Tech giant Google unveiled its largest program in the Middle East and North Africa (MENA) region to boost economic recovery by digital transformation through contributing with instruments, training and financial grants worth more than $13 million to empower local companies and job seekers.
Google’s initiative comes as the global economy is disrupted by the pandemic leaving millions of people unemployed.
Google said that the monetary aid includes loans, ad grants and credits to different states, social institutions and companies affected by COVID-19. This is in addition to the ongoing commitment of the company to local and regional enterprises in the Mena region.
By listing them on Google My Business and training them in digital marketing, the company will get 150,000 businesses in Saudi Arabia and the UAE online through its Grow Stronger with Google initiative. To facilitate this process, it has partnered with the Saudi Post and the Dubai Chamber of Commerce and Industry.
It will also disburse grants worth $1.1 million to organizations that help mentor entrepreneurs around the country, such as Mercy Corps, the Arab Tourism Organization and Youth Business International.
Google is committed to helping almost one million people and businesses in the Mena region learn digital skills and expand their businesses by the end of next year as part of its region-wide initiative.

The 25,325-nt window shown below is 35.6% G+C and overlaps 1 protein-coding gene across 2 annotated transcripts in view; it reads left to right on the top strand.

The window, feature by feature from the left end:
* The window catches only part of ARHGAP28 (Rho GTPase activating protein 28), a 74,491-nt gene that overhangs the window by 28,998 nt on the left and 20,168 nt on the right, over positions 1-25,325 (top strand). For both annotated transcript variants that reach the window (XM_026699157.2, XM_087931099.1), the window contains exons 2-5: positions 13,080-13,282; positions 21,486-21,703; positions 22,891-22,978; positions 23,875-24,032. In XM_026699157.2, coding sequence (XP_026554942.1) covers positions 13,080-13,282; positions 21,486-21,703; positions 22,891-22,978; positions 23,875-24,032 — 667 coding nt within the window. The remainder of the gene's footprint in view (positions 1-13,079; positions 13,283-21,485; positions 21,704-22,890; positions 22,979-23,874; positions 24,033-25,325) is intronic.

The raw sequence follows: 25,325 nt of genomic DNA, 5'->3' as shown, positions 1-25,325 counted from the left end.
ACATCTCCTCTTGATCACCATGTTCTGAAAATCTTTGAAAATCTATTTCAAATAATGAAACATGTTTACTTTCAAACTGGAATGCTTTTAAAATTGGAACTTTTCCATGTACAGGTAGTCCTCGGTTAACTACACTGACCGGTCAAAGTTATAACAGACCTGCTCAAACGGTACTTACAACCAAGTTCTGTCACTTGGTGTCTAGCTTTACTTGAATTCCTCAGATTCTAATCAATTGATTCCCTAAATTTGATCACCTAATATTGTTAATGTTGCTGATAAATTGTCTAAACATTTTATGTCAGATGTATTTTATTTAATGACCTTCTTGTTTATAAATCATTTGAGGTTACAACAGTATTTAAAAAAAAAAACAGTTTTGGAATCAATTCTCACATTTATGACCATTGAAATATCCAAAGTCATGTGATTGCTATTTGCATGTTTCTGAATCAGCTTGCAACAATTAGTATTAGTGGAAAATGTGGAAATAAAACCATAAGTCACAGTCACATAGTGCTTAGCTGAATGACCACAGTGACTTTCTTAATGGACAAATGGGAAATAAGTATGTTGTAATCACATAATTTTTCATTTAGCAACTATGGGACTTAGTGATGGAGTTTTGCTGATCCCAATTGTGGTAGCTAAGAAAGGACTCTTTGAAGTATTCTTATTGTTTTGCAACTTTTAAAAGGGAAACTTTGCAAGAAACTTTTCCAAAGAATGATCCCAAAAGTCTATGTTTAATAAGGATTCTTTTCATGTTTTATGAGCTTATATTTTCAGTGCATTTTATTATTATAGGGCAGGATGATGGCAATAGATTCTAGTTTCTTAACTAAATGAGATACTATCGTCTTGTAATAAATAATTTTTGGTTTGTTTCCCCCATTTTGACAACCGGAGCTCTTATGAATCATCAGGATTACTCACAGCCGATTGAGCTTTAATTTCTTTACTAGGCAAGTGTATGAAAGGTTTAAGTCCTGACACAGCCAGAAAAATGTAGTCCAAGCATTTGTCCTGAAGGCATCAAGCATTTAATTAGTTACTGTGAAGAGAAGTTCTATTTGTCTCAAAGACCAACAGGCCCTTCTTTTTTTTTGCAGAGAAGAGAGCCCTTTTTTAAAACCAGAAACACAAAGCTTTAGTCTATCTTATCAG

“Online tools have been a lifeline for many during the pandemic. Making the most of the online opportunity can help people, businesses and communities in the UAE and the wider region bounce back stronger. Through this programme, the Alphabet-owned company will help people learn new skills, find jobs and help businesses grow online, especially those in the retail and tourism sectors that have been badly affected”.
According to the surveys conducted on the UAE unemployment situation, a massive 72 percent said that seeking a job now compared to the pre-covid era was “much more difficult” or a “little more difficult”. In the UAE, 41 percent said it is more difficult now than before the pandemic to find a new career.
Mr. Cattaruzzi said, “We remain fundamentally optimistic about the future of this region, and confident that working together with local partners, we can boost recovery and build on the rapid acceleration of tech adoption we have seen during the crisis”.
Google will train 400,000 developers in advanced digital skills such as machine learning and artificial intelligence, with an emphasis on women. Out of these, 140,000 people will be in Saudi Arabia.
An accelerator program has also been launched by the search engine giant, through which Google’s expert employees will mentor and train regional digital marketing start-ups.
“The first cohort of 15 start-ups will be selected in November and will last for three months,” said Mr. Cattaruzzi.
The firm has also implemented its Market Finder tool, which will help local companies grow into new markets and attract global customers. It will be available initially in the UAE, Saudi Arabia and Egypt.
Google will provide $3 million in loans in collaboration with Kiva, a California-based online lending network, to fund thousands of underserved small businesses in the region.
Hamad Buamim, president and chief executive of Dubai Chamber said, “As we work towards our new target of helping over 50,000 local companies grow … we are raising the bar even higher … and leveraging our strategic partnership with Google to support businesses with digital marketing and training”.